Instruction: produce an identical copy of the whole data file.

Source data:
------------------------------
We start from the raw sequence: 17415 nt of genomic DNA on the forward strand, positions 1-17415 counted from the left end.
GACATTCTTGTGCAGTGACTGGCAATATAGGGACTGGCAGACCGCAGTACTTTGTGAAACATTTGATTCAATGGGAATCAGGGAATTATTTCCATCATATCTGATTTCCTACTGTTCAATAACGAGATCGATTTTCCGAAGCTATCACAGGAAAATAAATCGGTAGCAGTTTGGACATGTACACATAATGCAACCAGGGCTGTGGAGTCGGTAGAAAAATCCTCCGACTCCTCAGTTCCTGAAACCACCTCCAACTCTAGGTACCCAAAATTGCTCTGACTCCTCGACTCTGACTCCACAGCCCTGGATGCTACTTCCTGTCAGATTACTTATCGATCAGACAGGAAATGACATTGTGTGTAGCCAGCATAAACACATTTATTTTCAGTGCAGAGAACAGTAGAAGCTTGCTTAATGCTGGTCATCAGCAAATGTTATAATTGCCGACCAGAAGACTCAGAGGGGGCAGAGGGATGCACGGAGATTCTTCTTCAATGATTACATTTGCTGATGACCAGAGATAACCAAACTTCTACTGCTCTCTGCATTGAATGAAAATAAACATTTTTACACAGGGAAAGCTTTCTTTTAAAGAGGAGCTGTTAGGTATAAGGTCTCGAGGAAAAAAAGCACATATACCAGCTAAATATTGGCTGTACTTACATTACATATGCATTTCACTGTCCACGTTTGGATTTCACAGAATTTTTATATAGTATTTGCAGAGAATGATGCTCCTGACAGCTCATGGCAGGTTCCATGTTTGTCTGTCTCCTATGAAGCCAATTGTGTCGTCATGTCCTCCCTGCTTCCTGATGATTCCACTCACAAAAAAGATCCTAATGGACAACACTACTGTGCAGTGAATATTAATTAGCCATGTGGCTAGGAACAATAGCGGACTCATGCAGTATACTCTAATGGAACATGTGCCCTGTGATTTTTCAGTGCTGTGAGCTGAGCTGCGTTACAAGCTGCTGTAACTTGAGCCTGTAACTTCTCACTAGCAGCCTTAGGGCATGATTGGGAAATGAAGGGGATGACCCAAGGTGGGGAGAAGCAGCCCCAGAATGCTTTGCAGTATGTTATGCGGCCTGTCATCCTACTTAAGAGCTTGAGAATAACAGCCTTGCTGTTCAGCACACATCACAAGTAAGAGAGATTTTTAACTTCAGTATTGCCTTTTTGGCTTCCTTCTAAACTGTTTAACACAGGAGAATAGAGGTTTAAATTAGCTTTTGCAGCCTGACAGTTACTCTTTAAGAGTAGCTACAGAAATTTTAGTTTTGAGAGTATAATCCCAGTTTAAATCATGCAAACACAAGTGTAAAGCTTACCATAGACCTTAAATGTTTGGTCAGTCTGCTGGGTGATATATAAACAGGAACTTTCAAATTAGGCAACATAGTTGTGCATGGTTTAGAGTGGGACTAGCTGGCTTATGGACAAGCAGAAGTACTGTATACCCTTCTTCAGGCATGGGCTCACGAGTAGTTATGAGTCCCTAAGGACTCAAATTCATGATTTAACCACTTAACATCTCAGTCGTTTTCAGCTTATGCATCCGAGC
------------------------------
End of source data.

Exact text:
We start from the raw sequence: 17415 nt of genomic DNA on the forward strand, positions 1-17415 counted from the left end.
GACATTCTTGTGCAGTGACTGGCAATATAGGGACTGGCAGACCGCAGTACTTTGTGAAACATTTGATTCAATGGGAATCAGGGAATTATTTCCATCATATCTGATTTCCTACTGTTCAATAACGAGATCGATTTTCCGAAGCTATCACAGGAAAATAAATCGGTAGCAGTTTGGACATGTACACATAATGCAACCAGGGCTGTGGAGTCGGTAGAAAAATCCTCCGACTCCTCAGTTCCTGAAACCACCTCCAACTCTAGGTACCCAAAATTGCTCTGACTCCTCGACTCTGACTCCACAGCCCTGGATGCTACTTCCTGTCAGATTACTTATCGATCAGACAGGAAATGACATTGTGTGTAGCCAGCATAAACACATTTATTTTCAGTGCAGAGAACAGTAGAAGCTTGCTTAATGCTGGTCATCAGCAAATGTTATAATTGCCGACCAGAAGACTCAGAGGGGGCAGAGGGATGCACGGAGATTCTTCTTCAATGATTACATTTGCTGATGACCAGAGATAACCAAACTTCTACTGCTCTCTGCATTGAATGAAAATAAACATTTTTACACAGGGAAAGCTTTCTTTTAAAGAGGAGCTGTTAGGTATAAGGTCTCGAGGAAAAAAAGCACATATACCAGCTAAATATTGGCTGTACTTACATTACATATGCATTTCACTGTCCACGTTTGGATTTCACAGAATTTTTATATAGTATTTGCAGAGAATGATGCTCCTGACAGCTCATGGCAGGTTCCATGTTTGTCTGTCTCCTATGAAGCCAATTGTGTCGTCATGTCCTCCCTGCTTCCTGATGATTCCACTCACAAAAAAGATCCTAATGGACAACACTACTGTGCAGTGAATATTAATTAGCCATGTGGCTAGGAACAATAGCGGACTCATGCAGTATACTCTAATGGAACATGTGCCCTGTGATTTTTCAGTGCTGTGAGCTGAGCTGCGTTACAAGCTGCTGTAACTTGAGCCTGTAACTTCTCACTAGCAGCCTTAGGGCATGATTGGGAAATGAAGGGGATGACCCAAGGTGGGGAGAAGCAGCCCCAGAATGCTTTGCAGTATGTTATGCGGCCTGTCATCCTACTTAAGAGCTTGAGAATAACAGCCTTGCTGTTCAGCACACATCACAAGTAAGAGAGATTTTTAACTTCAGTATTGCCTTTTTGGCTTCCTTCTAAACTGTTTAACACAGGAGAATAGAGGTTTAAATTAGCTTTTGCAGCCTGACAGTTACTCTTTAAGAGTAGCTACAGAAATTTTAGTTTTGAGAGTATAATCCCAGTTTAAATCATGCAAACACAAGTGTAAAGCTTACCATAGACCTTAAATGTTTGGTCAGTCTGCTGGGTGATATATAAACAGGAACTTTCAAATTAGGCAACATAGTTGTGCATGGTTTAGAGTGGGACTAGCTGGCTTATGGACAAGCAGAAGTACTGTATACCCTTCTTCAGGCATGGGCTCACGAGTAGTTATGAGTCCCTAAGGACTCAAATTCATGATTTAACCACTTAACATCTCAGTCGTTTTCAGCTTATGCATCCGAGC